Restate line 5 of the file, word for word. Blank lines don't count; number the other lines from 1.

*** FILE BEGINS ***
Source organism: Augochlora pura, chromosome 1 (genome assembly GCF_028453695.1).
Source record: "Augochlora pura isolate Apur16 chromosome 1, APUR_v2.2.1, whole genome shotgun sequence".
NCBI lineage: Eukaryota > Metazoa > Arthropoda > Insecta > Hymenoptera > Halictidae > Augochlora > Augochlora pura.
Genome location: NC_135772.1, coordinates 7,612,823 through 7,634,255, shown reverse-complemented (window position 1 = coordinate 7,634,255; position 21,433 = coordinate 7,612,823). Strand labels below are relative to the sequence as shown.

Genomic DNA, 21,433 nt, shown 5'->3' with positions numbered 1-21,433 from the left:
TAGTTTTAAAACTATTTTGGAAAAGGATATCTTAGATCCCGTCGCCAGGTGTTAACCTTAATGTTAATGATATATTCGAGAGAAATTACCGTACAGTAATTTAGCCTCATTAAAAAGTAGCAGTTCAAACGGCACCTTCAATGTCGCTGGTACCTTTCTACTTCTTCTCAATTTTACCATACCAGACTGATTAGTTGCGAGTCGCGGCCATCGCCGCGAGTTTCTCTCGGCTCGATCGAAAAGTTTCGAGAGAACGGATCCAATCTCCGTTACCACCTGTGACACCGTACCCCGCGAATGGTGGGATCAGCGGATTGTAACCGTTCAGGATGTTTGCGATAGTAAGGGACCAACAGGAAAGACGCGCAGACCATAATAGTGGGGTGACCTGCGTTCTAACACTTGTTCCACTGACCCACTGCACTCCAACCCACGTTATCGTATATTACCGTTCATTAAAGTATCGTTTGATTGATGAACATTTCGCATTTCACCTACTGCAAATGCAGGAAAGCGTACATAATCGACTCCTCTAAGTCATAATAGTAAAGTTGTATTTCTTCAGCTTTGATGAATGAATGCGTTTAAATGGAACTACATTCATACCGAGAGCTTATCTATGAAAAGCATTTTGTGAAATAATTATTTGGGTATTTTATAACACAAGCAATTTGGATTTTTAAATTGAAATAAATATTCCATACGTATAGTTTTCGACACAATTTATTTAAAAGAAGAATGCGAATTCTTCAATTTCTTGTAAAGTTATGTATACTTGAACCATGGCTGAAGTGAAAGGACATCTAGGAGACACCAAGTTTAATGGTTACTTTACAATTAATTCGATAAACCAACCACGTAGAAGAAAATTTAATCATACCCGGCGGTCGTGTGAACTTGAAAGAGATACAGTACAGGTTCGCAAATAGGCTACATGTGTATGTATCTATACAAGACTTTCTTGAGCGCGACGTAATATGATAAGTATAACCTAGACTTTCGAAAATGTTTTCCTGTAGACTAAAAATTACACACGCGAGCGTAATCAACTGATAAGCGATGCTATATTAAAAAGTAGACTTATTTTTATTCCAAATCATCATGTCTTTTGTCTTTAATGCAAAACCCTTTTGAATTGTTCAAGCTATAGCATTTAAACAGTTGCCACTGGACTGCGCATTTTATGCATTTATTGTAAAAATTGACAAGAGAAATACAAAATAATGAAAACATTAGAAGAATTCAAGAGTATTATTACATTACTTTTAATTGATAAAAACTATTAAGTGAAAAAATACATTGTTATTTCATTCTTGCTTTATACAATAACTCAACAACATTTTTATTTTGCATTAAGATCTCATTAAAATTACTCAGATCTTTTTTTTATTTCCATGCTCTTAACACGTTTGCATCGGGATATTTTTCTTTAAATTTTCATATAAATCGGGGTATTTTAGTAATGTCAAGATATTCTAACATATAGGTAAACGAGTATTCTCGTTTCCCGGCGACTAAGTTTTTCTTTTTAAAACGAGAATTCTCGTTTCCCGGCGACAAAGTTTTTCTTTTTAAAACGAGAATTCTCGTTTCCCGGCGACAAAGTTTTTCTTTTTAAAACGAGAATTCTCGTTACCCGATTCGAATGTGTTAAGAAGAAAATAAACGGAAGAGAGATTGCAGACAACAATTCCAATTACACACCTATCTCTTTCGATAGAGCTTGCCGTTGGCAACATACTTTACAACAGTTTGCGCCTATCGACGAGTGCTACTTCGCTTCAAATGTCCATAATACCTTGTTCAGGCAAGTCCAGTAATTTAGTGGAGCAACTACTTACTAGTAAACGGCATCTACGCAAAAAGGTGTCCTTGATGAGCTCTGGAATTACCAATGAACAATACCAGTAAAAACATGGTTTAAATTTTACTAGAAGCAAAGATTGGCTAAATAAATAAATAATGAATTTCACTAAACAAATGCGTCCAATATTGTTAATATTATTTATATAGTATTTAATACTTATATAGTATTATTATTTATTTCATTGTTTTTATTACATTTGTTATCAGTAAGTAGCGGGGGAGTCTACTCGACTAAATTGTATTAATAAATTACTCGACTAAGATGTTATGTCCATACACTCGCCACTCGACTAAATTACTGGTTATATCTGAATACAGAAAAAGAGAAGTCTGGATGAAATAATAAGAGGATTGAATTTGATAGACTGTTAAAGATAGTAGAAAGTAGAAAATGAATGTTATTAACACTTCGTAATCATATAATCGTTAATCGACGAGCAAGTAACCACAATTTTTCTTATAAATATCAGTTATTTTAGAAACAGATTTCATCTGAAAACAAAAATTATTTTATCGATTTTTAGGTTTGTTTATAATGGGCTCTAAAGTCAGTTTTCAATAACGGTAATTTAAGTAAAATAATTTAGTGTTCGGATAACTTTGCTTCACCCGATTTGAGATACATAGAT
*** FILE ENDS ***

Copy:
Genomic DNA, 21,433 nt, shown 5'->3' with positions numbered 1-21,433 from the left: